In March after “immense deliberation” competition pilot Mads Syndergaard bit the bullet and launched his very own Open Class paragliding competition series. Called the World Paragliding Series and with the tagline ‘Free Our Wings’ the idea was to strip the rules and regulations out of paragliding comps and put the Open Class fun back in. Now, with three competitions on the cards for this year, we asked him how it was going
Mads… you recently went public with your idea for a pure Open Class paragliding series. How has it been received? How much interest have you had since then?
There’s been a lot of support coming through since the idea was first published. Ironically, in the first few weeks I got maybe 5-10 emails a week with declarations of support, and then suggestions about what extra rules I should put in place – it seemed many people saw it as an opportunity to get their own particular agenda sorted, their pet peeves, if you will.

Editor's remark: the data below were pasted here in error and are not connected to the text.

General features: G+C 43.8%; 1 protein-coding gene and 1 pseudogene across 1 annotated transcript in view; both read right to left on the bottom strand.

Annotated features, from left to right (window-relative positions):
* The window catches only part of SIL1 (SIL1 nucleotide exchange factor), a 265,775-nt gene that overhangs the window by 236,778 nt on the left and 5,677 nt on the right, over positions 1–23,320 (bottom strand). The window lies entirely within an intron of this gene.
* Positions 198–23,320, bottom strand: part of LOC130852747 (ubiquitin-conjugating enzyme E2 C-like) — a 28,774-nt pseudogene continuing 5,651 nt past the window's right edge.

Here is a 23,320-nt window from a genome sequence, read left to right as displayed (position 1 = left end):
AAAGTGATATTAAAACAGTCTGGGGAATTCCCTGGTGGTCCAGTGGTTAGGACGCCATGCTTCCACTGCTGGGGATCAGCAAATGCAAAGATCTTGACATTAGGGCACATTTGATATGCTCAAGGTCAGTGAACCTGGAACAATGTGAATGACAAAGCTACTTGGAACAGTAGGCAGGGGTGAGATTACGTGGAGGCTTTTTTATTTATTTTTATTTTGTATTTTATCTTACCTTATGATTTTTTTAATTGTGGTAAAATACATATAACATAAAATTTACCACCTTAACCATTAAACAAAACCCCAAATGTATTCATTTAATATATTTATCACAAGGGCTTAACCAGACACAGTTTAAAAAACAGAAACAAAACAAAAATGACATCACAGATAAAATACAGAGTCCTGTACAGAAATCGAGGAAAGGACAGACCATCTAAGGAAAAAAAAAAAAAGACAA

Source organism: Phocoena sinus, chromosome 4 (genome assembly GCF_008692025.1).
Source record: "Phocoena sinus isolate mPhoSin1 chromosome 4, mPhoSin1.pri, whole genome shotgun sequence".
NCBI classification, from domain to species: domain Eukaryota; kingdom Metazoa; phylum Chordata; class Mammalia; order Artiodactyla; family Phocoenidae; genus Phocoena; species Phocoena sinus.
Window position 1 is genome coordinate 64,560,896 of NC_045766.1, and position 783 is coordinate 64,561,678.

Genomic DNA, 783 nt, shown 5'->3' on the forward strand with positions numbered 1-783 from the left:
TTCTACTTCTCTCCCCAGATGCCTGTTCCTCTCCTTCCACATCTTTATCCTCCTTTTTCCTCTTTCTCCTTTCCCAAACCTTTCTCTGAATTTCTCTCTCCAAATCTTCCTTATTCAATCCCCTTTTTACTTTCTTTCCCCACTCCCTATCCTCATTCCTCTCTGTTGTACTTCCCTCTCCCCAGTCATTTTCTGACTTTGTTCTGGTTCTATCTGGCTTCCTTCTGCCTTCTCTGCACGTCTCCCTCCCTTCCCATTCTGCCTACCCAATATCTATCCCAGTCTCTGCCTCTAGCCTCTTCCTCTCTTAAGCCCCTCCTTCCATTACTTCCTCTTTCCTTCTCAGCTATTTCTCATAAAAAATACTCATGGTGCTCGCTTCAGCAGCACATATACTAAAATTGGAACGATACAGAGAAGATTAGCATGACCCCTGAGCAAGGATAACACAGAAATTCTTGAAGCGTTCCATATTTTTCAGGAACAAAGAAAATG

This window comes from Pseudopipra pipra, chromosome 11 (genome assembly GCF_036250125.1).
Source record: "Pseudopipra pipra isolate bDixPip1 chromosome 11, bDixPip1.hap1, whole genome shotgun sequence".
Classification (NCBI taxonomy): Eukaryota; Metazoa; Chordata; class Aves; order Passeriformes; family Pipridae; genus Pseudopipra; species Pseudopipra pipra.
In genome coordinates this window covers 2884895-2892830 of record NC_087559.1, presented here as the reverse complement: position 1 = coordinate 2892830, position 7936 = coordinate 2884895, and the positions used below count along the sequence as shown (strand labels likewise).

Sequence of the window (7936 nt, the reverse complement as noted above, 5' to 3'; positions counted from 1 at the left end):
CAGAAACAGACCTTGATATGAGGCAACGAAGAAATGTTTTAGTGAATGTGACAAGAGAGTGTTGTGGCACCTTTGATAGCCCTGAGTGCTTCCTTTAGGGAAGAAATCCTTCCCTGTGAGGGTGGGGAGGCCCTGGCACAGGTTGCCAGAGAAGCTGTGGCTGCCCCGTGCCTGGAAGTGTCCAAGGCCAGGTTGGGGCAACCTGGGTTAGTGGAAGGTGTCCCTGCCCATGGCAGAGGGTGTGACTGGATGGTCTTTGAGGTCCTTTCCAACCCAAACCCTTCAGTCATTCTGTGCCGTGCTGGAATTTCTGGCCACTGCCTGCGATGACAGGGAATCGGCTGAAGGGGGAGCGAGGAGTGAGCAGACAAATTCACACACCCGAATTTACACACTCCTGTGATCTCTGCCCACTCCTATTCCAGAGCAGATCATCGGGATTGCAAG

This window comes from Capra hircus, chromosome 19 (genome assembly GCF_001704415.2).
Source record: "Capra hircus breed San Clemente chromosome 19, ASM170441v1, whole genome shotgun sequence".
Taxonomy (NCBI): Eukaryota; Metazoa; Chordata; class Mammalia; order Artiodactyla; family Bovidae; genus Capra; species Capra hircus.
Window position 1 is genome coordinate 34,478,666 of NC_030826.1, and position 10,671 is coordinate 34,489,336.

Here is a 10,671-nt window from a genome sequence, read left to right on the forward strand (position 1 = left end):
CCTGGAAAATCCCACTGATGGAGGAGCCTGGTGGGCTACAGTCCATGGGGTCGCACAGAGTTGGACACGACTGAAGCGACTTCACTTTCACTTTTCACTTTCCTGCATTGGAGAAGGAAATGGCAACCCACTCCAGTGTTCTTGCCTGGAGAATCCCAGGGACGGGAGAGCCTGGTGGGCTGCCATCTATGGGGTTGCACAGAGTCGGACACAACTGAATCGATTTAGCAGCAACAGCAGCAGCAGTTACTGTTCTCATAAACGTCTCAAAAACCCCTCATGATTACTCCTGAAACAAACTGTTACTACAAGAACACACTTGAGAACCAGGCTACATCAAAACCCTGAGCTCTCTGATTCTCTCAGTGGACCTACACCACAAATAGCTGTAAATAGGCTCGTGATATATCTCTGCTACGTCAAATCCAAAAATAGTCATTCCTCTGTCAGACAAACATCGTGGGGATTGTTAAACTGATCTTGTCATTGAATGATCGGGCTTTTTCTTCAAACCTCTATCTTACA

But as it happens the whole idea is to roll back the excessive rulemongering, so the ideas were mostly misplaced. But I’m pleased with the interest and support the idea has generated.
And you have a series of dates now for three competitions. What are they?
Each event is seven days, with the seventh day being a ‘reserve’ day. We’ll be going to Krusevo/Macedonia first, from 22-29 June. From there we have a two-month break and then we go to a new venue in Greece called Itea, a pleasant coastal town on the Gulf of Korinthia, only two hours west of Athens airport.
The dates for Itea are 18-25 August. We round up this first season in Roldanillo, Colombia, from 30 November to 7 December.